Most of Ian Johnson's feature on Yu Hua is paywalled, but how's this for a writers and artists colony:
We stayed in a villa in a secluded development built on part of a wetlands park. The string of houses, bridges, and canals was surrounded by high walls and walkie-talkie-wielding guards. Yu’s neighbors were film producers, directors, artists, writers, and government officials—all beneficiaries of a city-run company that owned the properties and lent them out to anyone it figured might lend luster to Hangzhou, do something artistic, or simply had the pull to live in a luxury development. Yu is one of China’s most famous writers and even though his relationship to the city is tenuous—he was born in Hangzhou but left as an infant for a small town and now lives in Beijing—officials hoped he’d give their city some cachet.
Over the next few days, the villa was the setting for a series of meals, one raunchier than the next. The high point was a boozy lunch where the head of the local writer’s association ogled the legs of the deputy head of propaganda, while a paunchy singer for the People’s Liberation Army showed off a “talented young lady” he had taken under his wing. Later, a Party secretary arrived with a suitcase full of French wine and an enormous celadon vase from the onetime imperial kilns of Jingdezhen—the sort of trophy that governments in China fob off on famous visitors and hotel lobbies.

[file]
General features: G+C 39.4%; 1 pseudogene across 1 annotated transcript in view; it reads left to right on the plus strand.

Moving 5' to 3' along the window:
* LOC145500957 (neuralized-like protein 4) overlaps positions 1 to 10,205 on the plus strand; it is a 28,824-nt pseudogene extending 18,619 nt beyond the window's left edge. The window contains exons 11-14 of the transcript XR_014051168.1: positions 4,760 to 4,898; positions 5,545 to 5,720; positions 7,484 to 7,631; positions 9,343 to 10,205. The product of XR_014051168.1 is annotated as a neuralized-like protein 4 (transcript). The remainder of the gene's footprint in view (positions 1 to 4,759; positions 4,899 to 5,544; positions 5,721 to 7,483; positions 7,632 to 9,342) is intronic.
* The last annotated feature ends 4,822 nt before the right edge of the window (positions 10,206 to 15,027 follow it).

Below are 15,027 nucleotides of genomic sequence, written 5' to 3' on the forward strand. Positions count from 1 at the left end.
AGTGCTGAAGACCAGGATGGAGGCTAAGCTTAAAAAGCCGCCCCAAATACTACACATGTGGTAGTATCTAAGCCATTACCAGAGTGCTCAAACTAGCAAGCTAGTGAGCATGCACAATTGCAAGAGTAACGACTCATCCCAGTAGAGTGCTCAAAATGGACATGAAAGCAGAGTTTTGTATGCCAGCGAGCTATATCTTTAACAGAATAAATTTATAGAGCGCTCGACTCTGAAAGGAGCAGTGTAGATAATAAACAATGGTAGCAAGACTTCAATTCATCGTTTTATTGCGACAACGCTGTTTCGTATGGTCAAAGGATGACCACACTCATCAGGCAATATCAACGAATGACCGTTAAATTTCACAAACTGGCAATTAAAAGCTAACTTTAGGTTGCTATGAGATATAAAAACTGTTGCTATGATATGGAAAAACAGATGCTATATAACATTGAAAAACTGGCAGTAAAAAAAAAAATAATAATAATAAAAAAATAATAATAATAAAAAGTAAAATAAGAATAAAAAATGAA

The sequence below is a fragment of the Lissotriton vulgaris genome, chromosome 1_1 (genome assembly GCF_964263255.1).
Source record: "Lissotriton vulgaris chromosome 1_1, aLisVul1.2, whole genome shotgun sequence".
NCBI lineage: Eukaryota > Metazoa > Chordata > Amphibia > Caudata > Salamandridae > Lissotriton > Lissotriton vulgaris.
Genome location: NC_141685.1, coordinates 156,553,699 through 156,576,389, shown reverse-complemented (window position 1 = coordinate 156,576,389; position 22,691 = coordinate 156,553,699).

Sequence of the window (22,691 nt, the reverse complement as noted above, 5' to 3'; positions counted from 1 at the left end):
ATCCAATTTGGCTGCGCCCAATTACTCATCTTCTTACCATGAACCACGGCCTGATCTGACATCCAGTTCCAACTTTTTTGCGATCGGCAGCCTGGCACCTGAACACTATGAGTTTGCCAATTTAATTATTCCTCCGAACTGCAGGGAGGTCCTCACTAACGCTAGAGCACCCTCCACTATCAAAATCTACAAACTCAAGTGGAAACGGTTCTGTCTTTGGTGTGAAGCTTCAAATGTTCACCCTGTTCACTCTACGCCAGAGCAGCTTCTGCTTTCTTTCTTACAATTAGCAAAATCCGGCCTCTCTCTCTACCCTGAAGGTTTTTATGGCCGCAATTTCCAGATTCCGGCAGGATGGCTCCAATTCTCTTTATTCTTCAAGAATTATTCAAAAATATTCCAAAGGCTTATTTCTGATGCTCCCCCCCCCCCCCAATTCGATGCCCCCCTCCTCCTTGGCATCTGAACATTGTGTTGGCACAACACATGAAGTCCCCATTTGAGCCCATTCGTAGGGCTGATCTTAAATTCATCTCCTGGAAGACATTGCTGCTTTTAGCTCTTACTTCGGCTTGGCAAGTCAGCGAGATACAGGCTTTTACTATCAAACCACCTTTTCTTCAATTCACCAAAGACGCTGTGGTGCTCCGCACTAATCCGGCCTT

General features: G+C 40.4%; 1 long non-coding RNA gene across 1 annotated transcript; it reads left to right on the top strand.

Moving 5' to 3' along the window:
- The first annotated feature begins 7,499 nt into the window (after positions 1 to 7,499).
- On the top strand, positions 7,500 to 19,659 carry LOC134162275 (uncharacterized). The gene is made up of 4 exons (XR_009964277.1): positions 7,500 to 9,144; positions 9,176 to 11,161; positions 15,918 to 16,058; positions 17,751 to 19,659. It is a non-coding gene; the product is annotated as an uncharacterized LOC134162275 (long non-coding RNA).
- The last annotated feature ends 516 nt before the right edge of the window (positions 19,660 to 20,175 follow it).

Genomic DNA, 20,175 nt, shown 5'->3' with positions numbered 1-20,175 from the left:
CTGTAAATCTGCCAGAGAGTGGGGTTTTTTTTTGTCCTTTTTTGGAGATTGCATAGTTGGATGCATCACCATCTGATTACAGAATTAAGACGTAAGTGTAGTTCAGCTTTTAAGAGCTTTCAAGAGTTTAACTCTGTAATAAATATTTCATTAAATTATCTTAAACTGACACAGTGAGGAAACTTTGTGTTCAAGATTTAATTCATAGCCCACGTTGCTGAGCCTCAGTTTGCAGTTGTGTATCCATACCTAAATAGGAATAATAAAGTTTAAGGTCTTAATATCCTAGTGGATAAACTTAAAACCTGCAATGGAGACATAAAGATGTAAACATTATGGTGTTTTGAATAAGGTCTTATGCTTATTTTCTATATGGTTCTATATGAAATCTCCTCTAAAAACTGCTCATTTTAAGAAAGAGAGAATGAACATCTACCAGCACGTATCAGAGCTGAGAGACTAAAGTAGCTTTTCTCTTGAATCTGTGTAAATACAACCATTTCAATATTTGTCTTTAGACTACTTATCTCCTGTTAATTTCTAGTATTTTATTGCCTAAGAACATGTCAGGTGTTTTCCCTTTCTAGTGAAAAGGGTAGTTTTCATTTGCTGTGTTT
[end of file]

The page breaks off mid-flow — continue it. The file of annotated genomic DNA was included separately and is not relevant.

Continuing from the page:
He then proceeds to wind them up about the Party while they all chuckle and go 'oh, you cheeky monkey'. You can read more on Yu Hua over here.
Interesting how Huangzhou seems to have cracked the 'attratcing cultural capital' issue without any pop psychology, conferences or strategy papers. Just throw up a luxury compound and switch the booze tap on.